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Economists warn Trump of ‘dire economic consequences’ … if he tries to reopen things too soon

EGG HARBOR, NJ - AUGUST 28: Low-income residents select free bread and produce at the Community Food Bank of New Jersey on August 28, 2015 in Egg Harbor, New Jersey. The food bank has seen an 11 percent increase in food distribution in Atlantic County since four of Atlantic City's major casinos closed in 2014, laying of 8,000 people. The closures brought Atlantic City's unemployment rate to more than 11 percent, double the national average. The mass unemployment has produced the highest foreclosure rate of any metropolitan U.S. area, with 1 out of 113 homes now in foreclosure in Atlantic County. (Photo by John Moore/Getty Images)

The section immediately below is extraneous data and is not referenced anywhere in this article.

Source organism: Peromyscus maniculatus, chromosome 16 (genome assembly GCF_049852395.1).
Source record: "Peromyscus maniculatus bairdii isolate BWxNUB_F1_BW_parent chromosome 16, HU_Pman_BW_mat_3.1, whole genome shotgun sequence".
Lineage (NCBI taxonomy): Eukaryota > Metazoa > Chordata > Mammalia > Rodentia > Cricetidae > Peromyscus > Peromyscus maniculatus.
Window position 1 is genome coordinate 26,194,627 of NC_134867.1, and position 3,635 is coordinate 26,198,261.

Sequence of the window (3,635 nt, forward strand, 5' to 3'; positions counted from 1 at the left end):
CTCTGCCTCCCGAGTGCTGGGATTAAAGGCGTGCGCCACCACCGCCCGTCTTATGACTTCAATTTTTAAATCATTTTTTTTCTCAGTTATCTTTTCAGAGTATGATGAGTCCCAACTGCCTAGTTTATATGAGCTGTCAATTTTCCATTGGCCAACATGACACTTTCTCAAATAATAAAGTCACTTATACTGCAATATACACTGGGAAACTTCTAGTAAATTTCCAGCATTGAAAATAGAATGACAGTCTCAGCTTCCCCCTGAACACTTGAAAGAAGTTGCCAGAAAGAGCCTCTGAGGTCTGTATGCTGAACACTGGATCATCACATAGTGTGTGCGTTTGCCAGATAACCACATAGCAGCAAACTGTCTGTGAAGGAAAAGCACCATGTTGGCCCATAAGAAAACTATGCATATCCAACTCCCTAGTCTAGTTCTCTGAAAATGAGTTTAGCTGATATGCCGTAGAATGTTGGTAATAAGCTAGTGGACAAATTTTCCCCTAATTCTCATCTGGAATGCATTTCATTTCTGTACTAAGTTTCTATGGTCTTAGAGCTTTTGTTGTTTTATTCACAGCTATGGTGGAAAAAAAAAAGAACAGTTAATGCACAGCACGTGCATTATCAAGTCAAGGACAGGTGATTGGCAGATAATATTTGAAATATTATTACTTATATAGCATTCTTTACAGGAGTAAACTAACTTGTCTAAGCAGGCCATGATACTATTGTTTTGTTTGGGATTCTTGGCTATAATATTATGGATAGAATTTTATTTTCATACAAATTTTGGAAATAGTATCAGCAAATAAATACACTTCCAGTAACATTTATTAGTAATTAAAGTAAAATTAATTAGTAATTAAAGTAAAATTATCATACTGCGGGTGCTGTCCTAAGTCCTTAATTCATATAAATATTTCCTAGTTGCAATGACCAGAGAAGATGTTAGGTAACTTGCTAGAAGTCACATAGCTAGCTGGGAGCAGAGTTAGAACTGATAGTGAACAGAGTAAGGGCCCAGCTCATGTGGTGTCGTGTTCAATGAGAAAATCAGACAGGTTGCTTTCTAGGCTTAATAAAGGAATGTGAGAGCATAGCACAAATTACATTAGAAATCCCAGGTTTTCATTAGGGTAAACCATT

Food banks would still be overburdened

Donald Trump thinks he can somehow separate public health and the economy, allowing tens of millions of people to get sick and millions to die without damaging the economy. He’s wrong, as are the markets-first people pushing him in that direction.

If stay-home guidelines are reversed and coronavirus spreads, “The loss of life we’re talking about exceeds wars we’ve been in,” Diane Swonk, chief economist at the accounting firm Grant Thornton in Chicago, told The Boston Globe. The damage to the U.S. economy “would be hard to ever recover from. As hard as all of this is, the cost-benefit is pretty easy,” she said. As in, the benefits of restrictions on normal life outweigh the costs.

Source: Daily Kos NewsColony: Politics

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